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Report: North Korean diplomats smuggling luxury goods through Mongolia

The route is being used to send banned goods to Pyongyang.

By Elizabeth Shim
Report: North Korean diplomats smuggling luxury goods through Mongolia
Chinese military patrol boats are stationed on the Yalu River across from North Korea (background) in Dandong, China's largest border city with North Korea. After Chinese authorities have increased their inspection of cargo going in and out of North Korea, Pyongyang’s diplomats are using a circuitous route into Mongolia to send luxury goods into the country. File Photo by Stephen Shaver/UPI | License Photo

SEOUL, March 4 (UPI) -- North Korean diplomats in charge of smuggling sanctioned goods into the country are using a route to Mongolia to transport the items.

The route is being used to send banned luxury goods to Pyongyang, and operates mostly under the international radar, Radio Free Asia reported Friday.

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The United Nations Security Council sanctions resolution that passed Wednesday targets non-weapons trade, and provisions include bans on North Korean imports of luxury watches, Jet Skis and snowmobiles valued at more than $2,000.

A China-based source who spoke to RFA on the condition of anonymity said a "reliable North Korean worker" had said North Korean diplomats have been taking banned items such as electronics and luxury goods on the Mongolian route as China cracks down on North Korea trade.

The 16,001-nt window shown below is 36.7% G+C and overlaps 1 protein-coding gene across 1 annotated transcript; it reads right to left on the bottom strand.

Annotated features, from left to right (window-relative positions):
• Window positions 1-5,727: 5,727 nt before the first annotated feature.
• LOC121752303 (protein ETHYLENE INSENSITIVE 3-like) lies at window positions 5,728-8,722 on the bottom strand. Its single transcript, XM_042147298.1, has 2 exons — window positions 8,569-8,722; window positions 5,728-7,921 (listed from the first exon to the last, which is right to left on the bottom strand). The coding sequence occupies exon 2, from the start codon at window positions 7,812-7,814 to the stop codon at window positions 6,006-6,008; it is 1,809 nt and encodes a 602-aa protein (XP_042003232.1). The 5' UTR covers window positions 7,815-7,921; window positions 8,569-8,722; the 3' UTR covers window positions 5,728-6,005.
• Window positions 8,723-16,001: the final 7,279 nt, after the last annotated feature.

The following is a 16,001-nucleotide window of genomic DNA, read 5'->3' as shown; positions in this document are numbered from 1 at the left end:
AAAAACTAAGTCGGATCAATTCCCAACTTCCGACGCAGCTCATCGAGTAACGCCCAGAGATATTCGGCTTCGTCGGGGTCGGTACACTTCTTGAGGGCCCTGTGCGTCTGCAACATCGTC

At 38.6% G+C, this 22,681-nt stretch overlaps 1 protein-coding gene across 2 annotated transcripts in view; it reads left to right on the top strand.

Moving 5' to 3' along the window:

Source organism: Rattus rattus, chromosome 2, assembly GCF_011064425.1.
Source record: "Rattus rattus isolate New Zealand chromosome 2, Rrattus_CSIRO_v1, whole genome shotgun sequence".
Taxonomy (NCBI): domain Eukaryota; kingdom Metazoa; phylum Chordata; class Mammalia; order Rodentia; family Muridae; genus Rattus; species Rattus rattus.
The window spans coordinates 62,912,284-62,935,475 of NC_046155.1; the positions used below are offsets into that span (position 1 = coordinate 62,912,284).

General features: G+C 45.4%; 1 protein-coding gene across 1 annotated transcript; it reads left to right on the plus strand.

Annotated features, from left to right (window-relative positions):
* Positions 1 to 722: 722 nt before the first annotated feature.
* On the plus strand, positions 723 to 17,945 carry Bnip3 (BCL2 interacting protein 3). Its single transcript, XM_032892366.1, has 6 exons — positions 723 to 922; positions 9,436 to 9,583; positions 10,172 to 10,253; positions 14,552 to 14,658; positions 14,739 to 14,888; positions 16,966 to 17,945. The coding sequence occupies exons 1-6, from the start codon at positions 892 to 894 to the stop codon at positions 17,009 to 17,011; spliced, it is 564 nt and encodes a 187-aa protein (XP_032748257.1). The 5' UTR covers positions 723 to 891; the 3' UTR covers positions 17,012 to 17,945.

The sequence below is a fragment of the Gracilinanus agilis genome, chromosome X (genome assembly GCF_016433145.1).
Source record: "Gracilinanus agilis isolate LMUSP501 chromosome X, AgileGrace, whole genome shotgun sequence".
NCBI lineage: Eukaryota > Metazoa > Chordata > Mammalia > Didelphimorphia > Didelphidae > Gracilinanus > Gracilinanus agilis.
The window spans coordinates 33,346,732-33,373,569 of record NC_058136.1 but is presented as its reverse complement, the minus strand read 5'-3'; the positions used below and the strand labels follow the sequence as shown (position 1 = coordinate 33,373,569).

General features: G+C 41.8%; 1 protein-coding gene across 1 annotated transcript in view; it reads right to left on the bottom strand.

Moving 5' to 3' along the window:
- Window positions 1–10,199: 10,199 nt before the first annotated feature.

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The source said Pyongyang's diplomats are using their passports to carry the goods across the border undetected. Electronic components that can be used in nuclear and missile production are being transported across the route.

The goods are sometimes listed under a third-party firm or individual to cross into Mongolia from China, and the illegal goods movement is concealed by legitimate businesses.

North Korea illicit trade in other parts of the world, however, is taking a blow ahead of sanctions implementation.

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North Korean diplomats in Mexico and Brazil who earn foreign currency for the regime through drug trafficking are expected to encounter tighter restrictions, a source told RFA.

Some diplomats are working around the restrictions in those countries by laundering the money in increments.

Last October, two North Korean diplomats in Sao Paulo were arrested for attempting to smuggle 3,800 Cuban cigars into Brazil, Yonhap reported.

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